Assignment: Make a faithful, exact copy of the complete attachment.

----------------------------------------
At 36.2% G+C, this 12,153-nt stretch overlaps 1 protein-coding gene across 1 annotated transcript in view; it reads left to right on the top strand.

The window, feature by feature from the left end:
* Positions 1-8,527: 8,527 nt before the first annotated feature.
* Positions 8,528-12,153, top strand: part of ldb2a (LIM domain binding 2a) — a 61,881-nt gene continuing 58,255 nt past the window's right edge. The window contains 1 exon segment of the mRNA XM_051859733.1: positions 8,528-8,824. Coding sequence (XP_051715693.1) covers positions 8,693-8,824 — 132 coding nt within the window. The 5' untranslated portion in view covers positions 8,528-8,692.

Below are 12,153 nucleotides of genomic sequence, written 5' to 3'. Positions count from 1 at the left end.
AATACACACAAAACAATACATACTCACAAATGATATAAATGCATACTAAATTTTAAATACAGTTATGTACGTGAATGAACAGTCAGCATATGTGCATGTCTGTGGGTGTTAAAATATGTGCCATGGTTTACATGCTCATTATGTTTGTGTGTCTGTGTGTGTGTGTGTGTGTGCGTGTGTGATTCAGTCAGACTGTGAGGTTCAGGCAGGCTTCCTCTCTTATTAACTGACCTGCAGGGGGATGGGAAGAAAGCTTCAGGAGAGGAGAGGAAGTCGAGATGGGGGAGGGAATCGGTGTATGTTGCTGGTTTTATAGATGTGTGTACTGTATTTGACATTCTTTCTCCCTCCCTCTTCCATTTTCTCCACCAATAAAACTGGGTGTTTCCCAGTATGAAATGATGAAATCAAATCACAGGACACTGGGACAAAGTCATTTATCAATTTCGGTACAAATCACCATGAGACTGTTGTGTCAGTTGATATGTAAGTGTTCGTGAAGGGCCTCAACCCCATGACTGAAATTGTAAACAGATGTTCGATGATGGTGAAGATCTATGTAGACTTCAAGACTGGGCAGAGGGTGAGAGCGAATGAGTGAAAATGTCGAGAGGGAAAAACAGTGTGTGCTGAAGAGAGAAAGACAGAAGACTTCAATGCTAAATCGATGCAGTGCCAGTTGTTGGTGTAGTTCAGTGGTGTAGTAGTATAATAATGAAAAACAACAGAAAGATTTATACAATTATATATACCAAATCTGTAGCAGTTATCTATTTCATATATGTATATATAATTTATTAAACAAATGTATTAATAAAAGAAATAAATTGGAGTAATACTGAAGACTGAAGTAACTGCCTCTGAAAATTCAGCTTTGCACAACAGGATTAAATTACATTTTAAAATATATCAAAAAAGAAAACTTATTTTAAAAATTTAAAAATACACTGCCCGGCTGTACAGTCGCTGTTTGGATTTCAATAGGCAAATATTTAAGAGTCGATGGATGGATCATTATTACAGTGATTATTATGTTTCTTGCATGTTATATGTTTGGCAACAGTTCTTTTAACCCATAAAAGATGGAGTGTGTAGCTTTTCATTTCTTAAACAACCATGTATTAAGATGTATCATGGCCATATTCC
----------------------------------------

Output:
At 36.2% G+C, this 12,153-nt stretch overlaps 1 protein-coding gene across 1 annotated transcript in view; it reads left to right on the top strand.

The window, feature by feature from the left end:
* Positions 1-8,527: 8,527 nt before the first annotated feature.
* Positions 8,528-12,153, top strand: part of ldb2a (LIM domain binding 2a) — a 61,881-nt gene continuing 58,255 nt past the window's right edge. The window contains 1 exon segment of the mRNA XM_051859733.1: positions 8,528-8,824. Coding sequence (XP_051715693.1) covers positions 8,693-8,824 — 132 coding nt within the window. The 5' untranslated portion in view covers positions 8,528-8,692.

Below are 12,153 nucleotides of genomic sequence, written 5' to 3'. Positions count from 1 at the left end.
AATACACACAAAACAATACATACTCACAAATGATATAAATGCATACTAAATTTTAAATACAGTTATGTACGTGAATGAACAGTCAGCATATGTGCATGTCTGTGGGTGTTAAAATATGTGCCATGGTTTACATGCTCATTATGTTTGTGTGTCTGTGTGTGTGTGTGTGTGTGCGTGTGTGATTCAGTCAGACTGTGAGGTTCAGGCAGGCTTCCTCTCTTATTAACTGACCTGCAGGGGGATGGGAAGAAAGCTTCAGGAGAGGAGAGGAAGTCGAGATGGGGGAGGGAATCGGTGTATGTTGCTGGTTTTATAGATGTGTGTACTGTATTTGACATTCTTTCTCCCTCCCTCTTCCATTTTCTCCACCAATAAAACTGGGTGTTTCCCAGTATGAAATGATGAAATCAAATCACAGGACACTGGGACAAAGTCATTTATCAATTTCGGTACAAATCACCATGAGACTGTTGTGTCAGTTGATATGTAAGTGTTCGTGAAGGGCCTCAACCCCATGACTGAAATTGTAAACAGATGTTCGATGATGGTGAAGATCTATGTAGACTTCAAGACTGGGCAGAGGGTGAGAGCGAATGAGTGAAAATGTCGAGAGGGAAAAACAGTGTGTGCTGAAGAGAGAAAGACAGAAGACTTCAATGCTAAATCGATGCAGTGCCAGTTGTTGGTGTAGTTCAGTGGTGTAGTAGTATAATAATGAAAAACAACAGAAAGATTTATACAATTATATATACCAAATCTGTAGCAGTTATCTATTTCATATATGTATATATAATTTATTAAACAAATGTATTAATAAAAGAAATAAATTGGAGTAATACTGAAGACTGAAGTAACTGCCTCTGAAAATTCAGCTTTGCACAACAGGATTAAATTACATTTTAAAATATATCAAAAAAGAAAACTTATTTTAAAAATTTAAAAATACACTGCCCGGCTGTACAGTCGCTGTTTGGATTTCAATAGGCAAATATTTAAGAGTCGATGGATGGATCATTATTACAGTGATTATTATGTTTCTTGCATGTTATATGTTTGGCAACAGTTCTTTTAACCCATAAAAGATGGAGTGTGTAGCTTTTCATTTCTTAAACAACCATGTATTAAGATGTATCATGGCCATATTCC